Co-winner of the Contemporary Bulgarian Writers Contest, A Short Tale of Shame marks the arrival of a new talent in Bulgarian literature with a novel about the need to come to terms with the shame and guilt we all harbor.

Click below to enter the contest!

Goodreads Book Giveaway

A Short Tale of Shame by Angel Igov

A Short Tale of Shame

by Angel Igov

Giveaway ends March 15, 2013.

See the giveaway details at Goodreads.

Enter to win

15 January 13 | Chad W. Post | Comments

Tom and I will record our “official” 2013 preview podcast tomorrow, so you can look forward to that, but as a way of upping the number of books we can talk about on the blog, I’d like to start a weekly “preview” column. Something that may not always be that serious, yet will at least give some space to recently released or forthcoming titles. I’m sure that this will evolve over the next X number of weeks, so please cut me some slack on these first few . . .

Sandalwood Death by Mo Yan. Translated from the Chinese by Howard Goldblatt. University of Oklahoma/Chinese Literature Today. $24.95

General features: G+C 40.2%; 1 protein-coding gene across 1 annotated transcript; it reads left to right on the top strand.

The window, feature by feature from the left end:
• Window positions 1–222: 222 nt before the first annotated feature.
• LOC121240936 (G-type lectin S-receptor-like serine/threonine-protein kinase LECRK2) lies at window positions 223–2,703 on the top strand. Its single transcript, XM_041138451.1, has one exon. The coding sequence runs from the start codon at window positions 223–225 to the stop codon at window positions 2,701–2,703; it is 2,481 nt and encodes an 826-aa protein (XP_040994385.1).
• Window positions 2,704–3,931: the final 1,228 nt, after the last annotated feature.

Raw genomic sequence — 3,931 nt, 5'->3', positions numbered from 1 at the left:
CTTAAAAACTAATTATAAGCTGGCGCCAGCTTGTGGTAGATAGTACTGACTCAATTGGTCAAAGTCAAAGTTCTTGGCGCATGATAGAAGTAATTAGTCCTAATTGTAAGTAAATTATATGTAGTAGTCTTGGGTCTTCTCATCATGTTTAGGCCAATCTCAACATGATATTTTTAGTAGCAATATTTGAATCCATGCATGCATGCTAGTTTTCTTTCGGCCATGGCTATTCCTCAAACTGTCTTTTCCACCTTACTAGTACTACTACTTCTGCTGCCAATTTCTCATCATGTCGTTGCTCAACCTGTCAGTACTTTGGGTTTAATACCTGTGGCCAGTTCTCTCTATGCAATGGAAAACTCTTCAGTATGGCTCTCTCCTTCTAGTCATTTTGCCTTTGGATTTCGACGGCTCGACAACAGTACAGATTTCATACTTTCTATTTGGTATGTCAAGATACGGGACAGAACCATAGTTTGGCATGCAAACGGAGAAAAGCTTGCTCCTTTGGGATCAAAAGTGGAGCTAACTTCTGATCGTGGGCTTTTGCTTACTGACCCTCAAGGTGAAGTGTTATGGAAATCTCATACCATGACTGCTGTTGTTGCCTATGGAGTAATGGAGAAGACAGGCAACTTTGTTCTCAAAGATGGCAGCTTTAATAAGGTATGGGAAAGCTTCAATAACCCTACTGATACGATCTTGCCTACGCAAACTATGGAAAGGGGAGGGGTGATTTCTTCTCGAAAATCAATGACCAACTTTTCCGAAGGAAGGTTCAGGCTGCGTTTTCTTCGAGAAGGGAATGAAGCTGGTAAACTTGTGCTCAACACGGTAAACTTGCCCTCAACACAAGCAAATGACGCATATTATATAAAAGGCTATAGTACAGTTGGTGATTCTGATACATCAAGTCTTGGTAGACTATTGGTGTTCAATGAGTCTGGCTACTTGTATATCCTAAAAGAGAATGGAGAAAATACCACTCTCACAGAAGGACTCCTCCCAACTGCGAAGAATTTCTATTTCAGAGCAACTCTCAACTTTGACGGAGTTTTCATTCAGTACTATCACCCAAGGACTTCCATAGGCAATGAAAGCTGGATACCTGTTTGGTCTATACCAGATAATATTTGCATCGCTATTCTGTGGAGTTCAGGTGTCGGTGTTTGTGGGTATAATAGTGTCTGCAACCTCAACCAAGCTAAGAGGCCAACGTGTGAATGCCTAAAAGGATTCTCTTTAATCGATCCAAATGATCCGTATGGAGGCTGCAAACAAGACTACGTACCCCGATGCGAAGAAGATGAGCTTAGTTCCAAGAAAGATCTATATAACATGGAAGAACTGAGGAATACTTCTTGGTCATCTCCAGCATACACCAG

Jonathan Stalling of Chinese Literature Today — which really probably definitely shouldn’t be abbreviated as “CLT” . . and yes, I am 12 — spent a good 10-15 minutes of MLA explaining to me why this book was so awesome. I forget all the plot details, but I do remember the bit about an executioner taking someone apart over a series of pages . . . So, to go along with the almost nauseating amounts of meat mastication in Pow!, readers coming to Mo Yan post-Nobel Prize also have the option to read about the “gruesome ‘sandalwood punishment,’ whose purpose, as in crucifixions, is to keep the condemned individual alive in mind-numbing pain as long as possible.”

I have to say, the more I read about Mo Yan’s books, the more I dig him . . . And I’m really looking forward to reading this before teaching Pow! in my Translation & World Literature class this spring.